The Mudcat Café TM
Thread #166196   Message #3994881
Posted By: Allan Conn
02-Jun-19 - 04:33 AM
Thread Name: Review: Bloodthirsty & lusty Scots musical movie
Subject: RE: Review: Bloodthirsty & lusty Scots musical movie
Bruce and King Edward would have spoken Norman French when speaking to each other but it is generally considered that the likes of Bruce and Wallace were not monolingual. Bruce was seemingly also at least a Gaelic speaker too - and Gaelic and Scots were the dominant spoken languages in Scotland at that time. Written communication in Scotland at that time was in both Latin and Norman-French so both those were in use. The Gaelic language predominated in the Highlands and part of the Lowlands north of the Tay plus in the western Southern Uplands. Professor A.A.M Duncan in his "Scotland The Making Of A Kingdom" yes concedes that Norman French was used by the Anglo-Normans but also states that "it seems generally agreed that from the borders of Galloway to the Mounth and east of the Highland Line the landowning class from laird to earl, spoke Scots, a version of northern English, by the late 13thC" In Galloway itself, which at that time included the Bruce's Earldom of Carrick, Prof Duncan goes on to state the dominance of Gaelic in the mid 13thC among the ruling elite is evidenced by the charters of Duncan, Earl of Carrick.

Which brings us to the idea of Bruce not being Scottish. We all know he was part Anglo-Norman and that his family owned land both in Scotland and England and that the family had a history of swerving allegiances - but he was also through his mother descended from said Duncan mentioned above and the native Gaelic population as well as of course the other Scottish links re the Royal household etc. Yes he was an Anglo-Norman but he also had a foot in the Scottish and the Gaelic world. The historian Fiona Watson was frustrated at the way the UK media jumped on her point that Bruce was probably born on his family's Essex estate and that this made him English and not Scottish. She did not assert that at all and regards that as more an accident of birth and suggests his upbringing and experience were more relevant than his place of birth. Little is known about Bruce's actual upbringing but Watson asserts that as was the tradition in Gaelic Scotland at that time he was fostered to another family. His younger brother Edward seemingly to the O'Neil's in Ulster but she believes the evidence suggests Bruce more likely spent 7 years in a Hebridean household possibly the MacDonalds of Islay as stated in her new bio on Bruce by Watson "Traitor Outlaw King Part 1". This is a cut and paste from her own website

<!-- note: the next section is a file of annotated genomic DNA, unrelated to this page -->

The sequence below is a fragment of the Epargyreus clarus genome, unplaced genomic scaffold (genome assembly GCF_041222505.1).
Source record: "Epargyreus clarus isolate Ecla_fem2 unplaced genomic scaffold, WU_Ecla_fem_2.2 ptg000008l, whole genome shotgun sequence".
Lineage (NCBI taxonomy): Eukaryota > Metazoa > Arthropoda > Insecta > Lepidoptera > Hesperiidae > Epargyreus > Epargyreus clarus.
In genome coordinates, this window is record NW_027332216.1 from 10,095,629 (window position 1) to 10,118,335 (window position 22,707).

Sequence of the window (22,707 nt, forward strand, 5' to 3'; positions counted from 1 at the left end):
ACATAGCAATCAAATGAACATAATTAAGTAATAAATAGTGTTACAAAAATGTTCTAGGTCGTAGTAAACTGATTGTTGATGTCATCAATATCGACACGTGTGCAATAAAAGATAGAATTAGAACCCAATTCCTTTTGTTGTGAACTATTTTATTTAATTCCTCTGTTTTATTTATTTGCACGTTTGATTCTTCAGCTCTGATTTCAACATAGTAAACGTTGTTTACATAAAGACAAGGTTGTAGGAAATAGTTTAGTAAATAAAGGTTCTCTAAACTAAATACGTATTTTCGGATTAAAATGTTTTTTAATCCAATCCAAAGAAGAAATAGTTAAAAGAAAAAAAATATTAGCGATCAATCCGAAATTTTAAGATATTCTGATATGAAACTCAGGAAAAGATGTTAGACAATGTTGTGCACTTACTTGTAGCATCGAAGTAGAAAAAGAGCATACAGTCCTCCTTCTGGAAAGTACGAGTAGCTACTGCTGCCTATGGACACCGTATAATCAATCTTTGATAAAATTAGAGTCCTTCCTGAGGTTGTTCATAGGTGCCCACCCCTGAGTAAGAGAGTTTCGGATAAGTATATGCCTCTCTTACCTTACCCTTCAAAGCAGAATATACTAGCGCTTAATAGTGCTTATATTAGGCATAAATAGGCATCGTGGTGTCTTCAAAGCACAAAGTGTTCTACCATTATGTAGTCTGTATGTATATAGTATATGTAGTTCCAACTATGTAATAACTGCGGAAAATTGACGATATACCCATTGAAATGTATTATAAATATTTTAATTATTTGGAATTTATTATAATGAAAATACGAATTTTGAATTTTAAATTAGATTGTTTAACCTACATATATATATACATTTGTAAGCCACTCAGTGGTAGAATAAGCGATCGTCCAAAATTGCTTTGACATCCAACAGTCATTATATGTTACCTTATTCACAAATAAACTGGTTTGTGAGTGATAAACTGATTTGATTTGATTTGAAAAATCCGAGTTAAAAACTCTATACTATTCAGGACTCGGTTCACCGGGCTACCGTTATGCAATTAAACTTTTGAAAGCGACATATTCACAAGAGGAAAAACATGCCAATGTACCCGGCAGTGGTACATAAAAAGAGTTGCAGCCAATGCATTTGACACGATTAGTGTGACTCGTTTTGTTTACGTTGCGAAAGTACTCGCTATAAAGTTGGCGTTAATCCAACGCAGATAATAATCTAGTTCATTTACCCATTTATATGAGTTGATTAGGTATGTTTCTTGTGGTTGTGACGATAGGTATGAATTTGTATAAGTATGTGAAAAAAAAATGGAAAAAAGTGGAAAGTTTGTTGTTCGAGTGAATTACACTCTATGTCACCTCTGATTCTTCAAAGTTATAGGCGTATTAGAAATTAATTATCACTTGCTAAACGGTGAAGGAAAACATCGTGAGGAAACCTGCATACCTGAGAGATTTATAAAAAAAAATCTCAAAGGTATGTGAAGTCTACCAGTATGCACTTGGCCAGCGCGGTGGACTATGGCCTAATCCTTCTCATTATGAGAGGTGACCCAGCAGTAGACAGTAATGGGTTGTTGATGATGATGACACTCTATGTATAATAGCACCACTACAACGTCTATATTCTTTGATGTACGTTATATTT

"This seems to me rather more important when it comes to understanding the future king than his Essex connections, which don’t tell us anything we didn’t already know about the way he was brought up. But learning Gaelic and absorbing the rather different culture – up to and including the way to wage war – of the Irish Sea world surely made a considerable difference to young Robert’s outlook."

So considering that to be authentic the film would need to show Bruce speaking two, possibly more than two, languages - plus the Scots in general would need to be speaking Gaelic or early Scots - then it is going to need to be a subtitled film which does not suit everyone's taste. If Bruce is shown as speaking English dialogue then an American accent or English accent doesn't make any more sense than a Scottish accent which most folk I imagine can relate to him having in the film.

As to in Mary's time and the idea of English being the language of most of mainland Britain. I don't see the relevance in that statement. Mary was Queen of Scots not Queen of Most Of Mainland Britain, and the primary languages in Scotland in that time were Scots (the Scottish form of English) and Gaelic. Scots was the language of law and the language of the Royal Court. What was spoken elsewhere in mainland Britain isn't really that relevant. She would have spoken to her subjects and nobles in her own Scots. We don't really know how heavy a French accent her Scots would have had. Again if you want the dialogue to be authentic then yes the actors could all have learned to speak in 16thC Scots and some in Gaelic - and the lead actress playing Mary, when not speaking French, could have given her 16thC Scots a bit of a French accent. It would again for an international audience be subtitled. Didn't it just make much more sense just to have modern Scottish accents to show they were Scottish characters??